- Attendance Based
- Part Time
- Full Time
Today’s globalised world is marked by high levels of migration. There are an estimated 232 million international migrants and 763 million internal migrants and these figures are on the increase. Every seventh person in the world is a migrant. This global flow of people is clearly linked to diverse health risks, both to the migrant and to the communities that they move to. The risks to health are not uniform but vary according to the type of migrant (internal and international migrant, refugees, migrant workers, trafficked person, etc), and to features of the migrant population such as gender, ethnicity, class, and legal status.
This degree considers this vitally important area of the public health of migrant and their communities across the globe, a subject as yet rarely addressed in dedicated teaching. It explores migrant and diaspora communities and the ways that health within these communities is related to social, political, economic, and cultural factors. Students discuss the range of health and well-being factors faced by migrant communities and identify ways in which better health can be achieved for all.
Drawing from existing aspects of global health teaching at QMUL, this programme aims to meet the need for those working in public health and public policy to have a better understanding of migration and health. It will appeal therefore to medical practitioners, civil servants, lawyers, social and political scientists, and NGO workers, among others.
On completion of this course, students will have developed the skills and knowledge to work in health and public policy at local, national, and international level, and in governmental and international bodies and NGOs, or undertake further postgraduate research.
This programme will:
- assess the important role that culture plays in determining health outcomes for migrant and their communities
- consider the range of health problems faced by migrant communities in host countries
- explore relevant theoretical themes by considering international case studies of mental health, maternal and child health, HIV/AIDS, diabetes, and risk perception and lifestyle.
The Migration, Culture and Global Health Policy MSc is part of a wider programme of study in global health within the Barts and The London School of Medicine and Dentistry.
Why study your Migration, Culture and Global Health Policy at Queen Mary?
Barts and the London School of Medicine and Dentistry is comprised of two world renowned teaching hospitals, St Bartholomew’s and The Royal London, which have made, and continue to make, an outstanding contribution to modern medicine. We are one of the top five in the UK for medicine in the 2008 Research Assessment Exercise.
The Global Public Health Unit combines the local and the global in a stimulating and challenging research and teaching environment – we have strong links to the NHS, local authorities, third-sector organisations, policymakers in the UK and elsewhere, and leading international figures in global health.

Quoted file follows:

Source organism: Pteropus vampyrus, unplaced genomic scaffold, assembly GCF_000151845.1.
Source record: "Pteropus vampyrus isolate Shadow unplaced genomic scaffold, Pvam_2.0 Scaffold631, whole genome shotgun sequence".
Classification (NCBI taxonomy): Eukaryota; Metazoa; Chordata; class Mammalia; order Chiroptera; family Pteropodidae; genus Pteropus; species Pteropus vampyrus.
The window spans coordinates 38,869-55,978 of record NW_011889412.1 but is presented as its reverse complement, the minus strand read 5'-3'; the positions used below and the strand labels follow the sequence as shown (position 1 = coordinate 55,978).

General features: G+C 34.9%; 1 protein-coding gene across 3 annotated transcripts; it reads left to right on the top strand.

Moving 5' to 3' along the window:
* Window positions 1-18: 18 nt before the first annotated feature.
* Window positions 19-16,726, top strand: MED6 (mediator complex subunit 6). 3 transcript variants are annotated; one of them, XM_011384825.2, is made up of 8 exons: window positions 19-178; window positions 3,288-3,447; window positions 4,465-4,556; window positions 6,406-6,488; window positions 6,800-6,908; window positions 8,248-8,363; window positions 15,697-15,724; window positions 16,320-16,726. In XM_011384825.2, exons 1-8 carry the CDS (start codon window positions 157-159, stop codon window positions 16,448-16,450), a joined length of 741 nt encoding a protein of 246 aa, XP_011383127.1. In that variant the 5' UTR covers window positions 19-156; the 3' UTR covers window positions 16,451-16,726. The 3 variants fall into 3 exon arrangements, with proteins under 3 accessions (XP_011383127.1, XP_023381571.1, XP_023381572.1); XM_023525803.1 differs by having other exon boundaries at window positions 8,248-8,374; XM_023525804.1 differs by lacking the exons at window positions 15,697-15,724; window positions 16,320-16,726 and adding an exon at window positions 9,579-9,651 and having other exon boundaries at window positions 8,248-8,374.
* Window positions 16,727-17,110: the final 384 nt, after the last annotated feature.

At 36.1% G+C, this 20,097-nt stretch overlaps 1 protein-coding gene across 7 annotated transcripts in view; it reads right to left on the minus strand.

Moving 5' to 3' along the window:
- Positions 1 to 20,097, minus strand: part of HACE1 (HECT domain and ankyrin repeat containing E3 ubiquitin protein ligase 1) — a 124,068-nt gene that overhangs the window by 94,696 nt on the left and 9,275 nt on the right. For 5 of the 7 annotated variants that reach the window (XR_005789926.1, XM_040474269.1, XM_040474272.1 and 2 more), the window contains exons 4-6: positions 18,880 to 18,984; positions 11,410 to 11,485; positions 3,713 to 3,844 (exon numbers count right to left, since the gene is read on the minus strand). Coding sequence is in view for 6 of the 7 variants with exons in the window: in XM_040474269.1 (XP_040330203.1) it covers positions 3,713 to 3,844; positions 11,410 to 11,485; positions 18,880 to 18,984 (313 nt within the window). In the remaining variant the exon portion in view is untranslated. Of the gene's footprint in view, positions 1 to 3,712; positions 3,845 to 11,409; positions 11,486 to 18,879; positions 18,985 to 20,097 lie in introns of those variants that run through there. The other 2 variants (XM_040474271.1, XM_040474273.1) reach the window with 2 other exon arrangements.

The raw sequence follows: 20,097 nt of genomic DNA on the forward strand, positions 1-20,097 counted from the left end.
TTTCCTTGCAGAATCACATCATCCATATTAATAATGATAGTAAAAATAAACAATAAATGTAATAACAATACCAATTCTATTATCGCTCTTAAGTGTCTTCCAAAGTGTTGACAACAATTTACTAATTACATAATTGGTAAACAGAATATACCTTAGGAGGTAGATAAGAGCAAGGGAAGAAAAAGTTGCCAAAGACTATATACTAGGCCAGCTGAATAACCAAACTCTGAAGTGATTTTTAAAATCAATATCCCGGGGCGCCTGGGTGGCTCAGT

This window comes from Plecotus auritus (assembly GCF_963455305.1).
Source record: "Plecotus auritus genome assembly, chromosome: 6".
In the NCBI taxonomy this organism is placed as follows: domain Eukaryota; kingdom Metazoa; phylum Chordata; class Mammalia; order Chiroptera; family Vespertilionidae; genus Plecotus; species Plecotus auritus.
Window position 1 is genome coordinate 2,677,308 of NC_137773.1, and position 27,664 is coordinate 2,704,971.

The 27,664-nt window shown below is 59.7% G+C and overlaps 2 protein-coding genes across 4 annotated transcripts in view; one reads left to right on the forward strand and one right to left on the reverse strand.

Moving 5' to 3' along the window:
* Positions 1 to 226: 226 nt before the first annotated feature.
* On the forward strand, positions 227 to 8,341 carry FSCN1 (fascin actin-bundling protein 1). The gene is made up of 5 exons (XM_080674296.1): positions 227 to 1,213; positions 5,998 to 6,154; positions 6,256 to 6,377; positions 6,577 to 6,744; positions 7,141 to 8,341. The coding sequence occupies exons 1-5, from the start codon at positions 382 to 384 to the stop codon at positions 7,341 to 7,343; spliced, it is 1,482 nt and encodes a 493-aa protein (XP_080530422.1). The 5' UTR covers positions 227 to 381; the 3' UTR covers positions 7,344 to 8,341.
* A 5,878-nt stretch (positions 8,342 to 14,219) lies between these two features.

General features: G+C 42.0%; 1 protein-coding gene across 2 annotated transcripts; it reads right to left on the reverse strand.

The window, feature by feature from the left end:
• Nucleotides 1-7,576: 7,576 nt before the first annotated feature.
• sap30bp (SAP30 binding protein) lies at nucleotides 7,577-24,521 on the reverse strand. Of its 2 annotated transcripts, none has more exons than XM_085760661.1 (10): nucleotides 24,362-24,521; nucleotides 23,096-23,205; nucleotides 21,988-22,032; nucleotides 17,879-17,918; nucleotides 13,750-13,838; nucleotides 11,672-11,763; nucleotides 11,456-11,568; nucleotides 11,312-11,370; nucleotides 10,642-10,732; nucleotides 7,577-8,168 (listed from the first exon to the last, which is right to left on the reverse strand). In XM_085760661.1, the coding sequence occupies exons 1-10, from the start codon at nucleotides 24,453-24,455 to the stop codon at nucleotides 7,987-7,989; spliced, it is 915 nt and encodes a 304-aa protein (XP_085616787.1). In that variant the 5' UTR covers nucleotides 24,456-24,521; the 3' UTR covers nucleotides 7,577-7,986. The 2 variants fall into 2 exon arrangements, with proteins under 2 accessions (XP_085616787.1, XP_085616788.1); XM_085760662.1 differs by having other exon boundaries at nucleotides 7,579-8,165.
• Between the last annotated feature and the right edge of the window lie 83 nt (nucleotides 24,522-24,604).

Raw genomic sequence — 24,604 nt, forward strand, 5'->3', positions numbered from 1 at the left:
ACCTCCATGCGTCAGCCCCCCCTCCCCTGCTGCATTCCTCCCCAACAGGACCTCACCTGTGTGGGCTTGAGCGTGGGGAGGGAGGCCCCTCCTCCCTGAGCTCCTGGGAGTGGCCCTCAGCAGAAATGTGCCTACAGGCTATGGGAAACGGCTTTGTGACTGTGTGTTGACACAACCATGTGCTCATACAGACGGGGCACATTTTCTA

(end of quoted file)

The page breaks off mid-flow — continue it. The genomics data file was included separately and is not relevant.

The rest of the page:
- The MSc programmes global health study from a diverse multidisciplinary perspective, with teaching led by public health consultants, lawyers, sociologists, geographers, and economists.
- You will learn from a truly multidisciplinary programme, which will give you a genuinely broad education and a wide perspective.
- With this multidisciplinary approach, you will gain critical insight and applied skills necessary for management, persuasion, and advocacy.
- We integrate different types of teaching delivery including small group seminars and participation in public health conferences.
- We work from the local to the global– the Global Public Health Unit is based in Whitechapel in London's East End, and has close links to NHS organisations, local authorities, and the voluntary sector in one of London's most diverse and complex areas.
- We have collaborations with other universities and organisations from around the world to aid research, teaching, policy development, and community engagement.
- We encourage students to get involved in both our local and international work.
Is this the right programme for me?
The programme is of interest to public health doctors and other health practitioners in public and primary health care, but will also attract policy makers and NGO workers among others - people who are dealing with migrants and the associated health issues. Students are equipped for policy and public health positions in the field and in academia.
We welcome students who seek to follow a rigorous programme of study which will include both self-directed learning and structured interaction with others from different professional and cultural backgrounds.
The Learning Resource centre has 200 networked PCs and is open to students round the clock, there are dedicated workstations for postgraduate students.
You will also have access to Queen Mary’s comprehensive libraries, including the Postgraduate Reading Room, and The British Library can also be accessed as a research resource.
You will have access to a range of specialist facilities including: medical libraries located at the Royal London and St Bart's hospitals and at the main College campus at Mile End.
You will normally need at least a 2.1 honours degree or GPA 3.2/4.0 or GPA 3.4/5.0 or equivalent in a relevant subject, such as medicine, the health sciences, nursing or the social sciences. We also welcome applications from those who have studied a less directly related subject at undergraduate level, but who can demonstrate interest and motivation in this area.